Trump and Mike Pence Battle Each Other Talking Republicans’ Futures

Trump and Mike Pence Battle Each Other Talking Republicans’ Futures

For Republicans, this year’s primaries are a proxy war between former President Trump and those who’d like to see the party move past him, including his own vice president, Mike Pence. Trump and Pence held dueling rallies in the state of Arizona on Friday, where they’re campaigning for opposing candidates in the state’s gubernatorial primary.

Mike Pence backing Karrin Taylor Robson

Mike Pence was there to back Karrin Taylor Robson. She’s a developer, a more establishment candidate preferred by sort of the GOP power structure that’s in place right now in Arizona. Trump, on the other hand, was there to back Kari Lake. She’s a former local news anchor turned Republican who has really bought into Trump’s election lies and has really vehemently supported Trump and those lies on the campaign trail.

Mike Pence was at a tactical gear manufacturing facility in the Phoenix metro area in front of a small crowd, maybe about 250, 300 people. That – talking about the establishment, this was a lot of the local politico types – lobbyists and businesspeople – either with money to gain from a Taylor Robson administration or maybe already invested in her campaign. Trump was in northern Arizona at a small arena with maybe 5- to 6,000 people there really pumped to see Lake and a slate of other election-denying candidates. And like most Trump rallies, it was more of a party than anything else.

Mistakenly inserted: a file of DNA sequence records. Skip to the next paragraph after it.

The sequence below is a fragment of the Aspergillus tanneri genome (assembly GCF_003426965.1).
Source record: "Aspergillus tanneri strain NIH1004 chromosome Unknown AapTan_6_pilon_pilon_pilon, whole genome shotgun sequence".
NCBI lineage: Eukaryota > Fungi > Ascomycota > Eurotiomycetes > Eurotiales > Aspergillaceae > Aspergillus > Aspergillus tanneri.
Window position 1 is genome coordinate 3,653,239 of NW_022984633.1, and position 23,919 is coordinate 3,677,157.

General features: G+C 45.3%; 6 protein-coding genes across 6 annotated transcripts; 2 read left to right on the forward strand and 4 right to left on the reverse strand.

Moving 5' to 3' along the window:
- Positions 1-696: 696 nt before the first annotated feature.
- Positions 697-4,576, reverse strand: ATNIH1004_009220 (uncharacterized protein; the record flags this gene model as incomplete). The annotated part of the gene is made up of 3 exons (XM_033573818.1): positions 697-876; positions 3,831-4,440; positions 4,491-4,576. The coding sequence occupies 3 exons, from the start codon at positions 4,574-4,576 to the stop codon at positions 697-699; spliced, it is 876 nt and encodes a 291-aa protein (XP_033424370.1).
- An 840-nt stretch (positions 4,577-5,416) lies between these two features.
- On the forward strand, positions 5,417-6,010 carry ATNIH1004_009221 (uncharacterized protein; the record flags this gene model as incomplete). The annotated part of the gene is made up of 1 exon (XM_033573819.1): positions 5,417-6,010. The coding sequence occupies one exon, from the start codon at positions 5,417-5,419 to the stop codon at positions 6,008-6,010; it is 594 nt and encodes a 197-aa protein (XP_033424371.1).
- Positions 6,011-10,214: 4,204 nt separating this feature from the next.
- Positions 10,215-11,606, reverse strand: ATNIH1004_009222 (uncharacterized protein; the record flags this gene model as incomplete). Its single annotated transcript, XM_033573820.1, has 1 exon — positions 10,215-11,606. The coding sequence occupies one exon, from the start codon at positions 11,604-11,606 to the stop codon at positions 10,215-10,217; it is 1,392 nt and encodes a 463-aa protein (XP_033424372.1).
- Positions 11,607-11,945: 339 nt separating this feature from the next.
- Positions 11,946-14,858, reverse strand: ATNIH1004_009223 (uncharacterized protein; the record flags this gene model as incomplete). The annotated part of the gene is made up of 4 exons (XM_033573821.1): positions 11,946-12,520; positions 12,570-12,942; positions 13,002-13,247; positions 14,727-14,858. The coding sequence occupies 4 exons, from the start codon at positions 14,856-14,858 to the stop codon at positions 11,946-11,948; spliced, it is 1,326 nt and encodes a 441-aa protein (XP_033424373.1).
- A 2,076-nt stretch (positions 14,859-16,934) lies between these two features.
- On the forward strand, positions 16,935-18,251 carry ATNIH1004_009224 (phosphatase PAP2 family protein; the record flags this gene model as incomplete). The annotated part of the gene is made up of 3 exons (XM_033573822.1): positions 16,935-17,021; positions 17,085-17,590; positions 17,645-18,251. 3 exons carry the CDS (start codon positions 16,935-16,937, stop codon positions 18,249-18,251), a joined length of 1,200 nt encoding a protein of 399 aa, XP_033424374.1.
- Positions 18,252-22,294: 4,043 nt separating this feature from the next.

2016 marked the Trump takeover

But 2016 really showed the Trump takeover, and it’s fairly complete. And you can see that up and down not just the ballot but the power structures within the states, including Arizona. And you see that in the crowd size there for Trump versus Pence. You see that in, you know, someone like Rusty Bowers, the state House speaker who testified before the January 6 committee, going back to Arizona and then being censured by his own state party. So really, you know, there is a faction that opposes Trump, but it is still well within the minority.

one of the most recent polls showed Taylor Robson is trailing Lake still, but she’s within the margin of error. That was before Pence’s endorsement. So we don’t really have a clear picture yet of, you know – is a Pence nod to Taylor Robson something that can get her across the finish line? Lake, on the other hand, has had Trump’s endorsement for about 10 months now – since September of 2021. And that’s really been sort of the steadying force in her campaign. She hasn’t gained a lot of support since that endorsement. But talking about power structures in Arizona in particular, it’s really solidified her base. And her base is also the actual Republican Party in Arizona, which is led by fellow election deniers like Chair Kelli Ward, who was there at the rally on Friday.

Lake and Taylor Robson talked same policies